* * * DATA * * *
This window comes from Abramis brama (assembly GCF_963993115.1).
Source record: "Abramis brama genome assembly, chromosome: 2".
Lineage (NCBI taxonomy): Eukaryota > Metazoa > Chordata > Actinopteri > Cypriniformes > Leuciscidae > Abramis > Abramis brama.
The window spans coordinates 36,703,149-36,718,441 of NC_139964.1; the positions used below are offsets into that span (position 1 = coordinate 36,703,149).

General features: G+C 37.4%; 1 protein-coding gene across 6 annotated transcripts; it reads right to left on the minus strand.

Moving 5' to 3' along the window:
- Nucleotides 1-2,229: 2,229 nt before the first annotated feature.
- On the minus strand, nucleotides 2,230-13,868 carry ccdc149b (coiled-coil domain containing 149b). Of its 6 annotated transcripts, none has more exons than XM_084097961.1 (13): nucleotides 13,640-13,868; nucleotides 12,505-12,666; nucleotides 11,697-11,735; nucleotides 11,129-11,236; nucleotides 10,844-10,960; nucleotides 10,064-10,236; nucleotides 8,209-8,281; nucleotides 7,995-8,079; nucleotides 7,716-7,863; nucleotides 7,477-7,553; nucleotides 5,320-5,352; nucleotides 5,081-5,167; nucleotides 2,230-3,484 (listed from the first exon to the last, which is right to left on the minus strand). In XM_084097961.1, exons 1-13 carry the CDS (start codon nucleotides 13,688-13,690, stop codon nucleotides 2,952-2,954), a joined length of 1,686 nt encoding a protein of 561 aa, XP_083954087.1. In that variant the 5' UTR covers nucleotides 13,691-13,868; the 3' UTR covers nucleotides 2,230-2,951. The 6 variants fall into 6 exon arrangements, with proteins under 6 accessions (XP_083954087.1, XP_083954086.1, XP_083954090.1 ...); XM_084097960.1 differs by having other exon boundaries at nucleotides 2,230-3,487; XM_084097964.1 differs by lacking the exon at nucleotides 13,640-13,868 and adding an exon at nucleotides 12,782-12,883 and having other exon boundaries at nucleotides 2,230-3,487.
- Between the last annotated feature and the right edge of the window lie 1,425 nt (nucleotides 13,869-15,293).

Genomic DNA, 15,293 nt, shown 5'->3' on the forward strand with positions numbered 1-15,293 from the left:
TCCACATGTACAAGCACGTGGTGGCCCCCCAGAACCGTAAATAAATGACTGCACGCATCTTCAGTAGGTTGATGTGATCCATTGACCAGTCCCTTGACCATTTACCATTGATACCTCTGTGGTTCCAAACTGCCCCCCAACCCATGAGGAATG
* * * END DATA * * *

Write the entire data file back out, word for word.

This window comes from Abramis brama (assembly GCF_963993115.1).
Source record: "Abramis brama genome assembly, chromosome: 2".
Lineage (NCBI taxonomy): Eukaryota > Metazoa > Chordata > Actinopteri > Cypriniformes > Leuciscidae > Abramis > Abramis brama.
The window spans coordinates 36,703,149-36,718,441 of NC_139964.1; the positions used below are offsets into that span (position 1 = coordinate 36,703,149).

General features: G+C 37.4%; 1 protein-coding gene across 6 annotated transcripts; it reads right to left on the minus strand.

Moving 5' to 3' along the window:
- Nucleotides 1-2,229: 2,229 nt before the first annotated feature.
- On the minus strand, nucleotides 2,230-13,868 carry ccdc149b (coiled-coil domain containing 149b). Of its 6 annotated transcripts, none has more exons than XM_084097961.1 (13): nucleotides 13,640-13,868; nucleotides 12,505-12,666; nucleotides 11,697-11,735; nucleotides 11,129-11,236; nucleotides 10,844-10,960; nucleotides 10,064-10,236; nucleotides 8,209-8,281; nucleotides 7,995-8,079; nucleotides 7,716-7,863; nucleotides 7,477-7,553; nucleotides 5,320-5,352; nucleotides 5,081-5,167; nucleotides 2,230-3,484 (listed from the first exon to the last, which is right to left on the minus strand). In XM_084097961.1, exons 1-13 carry the CDS (start codon nucleotides 13,688-13,690, stop codon nucleotides 2,952-2,954), a joined length of 1,686 nt encoding a protein of 561 aa, XP_083954087.1. In that variant the 5' UTR covers nucleotides 13,691-13,868; the 3' UTR covers nucleotides 2,230-2,951. The 6 variants fall into 6 exon arrangements, with proteins under 6 accessions (XP_083954087.1, XP_083954086.1, XP_083954090.1 ...); XM_084097960.1 differs by having other exon boundaries at nucleotides 2,230-3,487; XM_084097964.1 differs by lacking the exon at nucleotides 13,640-13,868 and adding an exon at nucleotides 12,782-12,883 and having other exon boundaries at nucleotides 2,230-3,487.
- Between the last annotated feature and the right edge of the window lie 1,425 nt (nucleotides 13,869-15,293).

Genomic DNA, 15,293 nt, shown 5'->3' on the forward strand with positions numbered 1-15,293 from the left:
TCCACATGTACAAGCACGTGGTGGCCCCCCAGAACCGTAAATAAATGACTGCACGCATCTTCAGTAGGTTGATGTGATCCATTGACCAGTCCCTTGACCATTTACCATTGATACCTCTGTGGTTCCAAACTGCCCCCCAACCCATGAGGAATG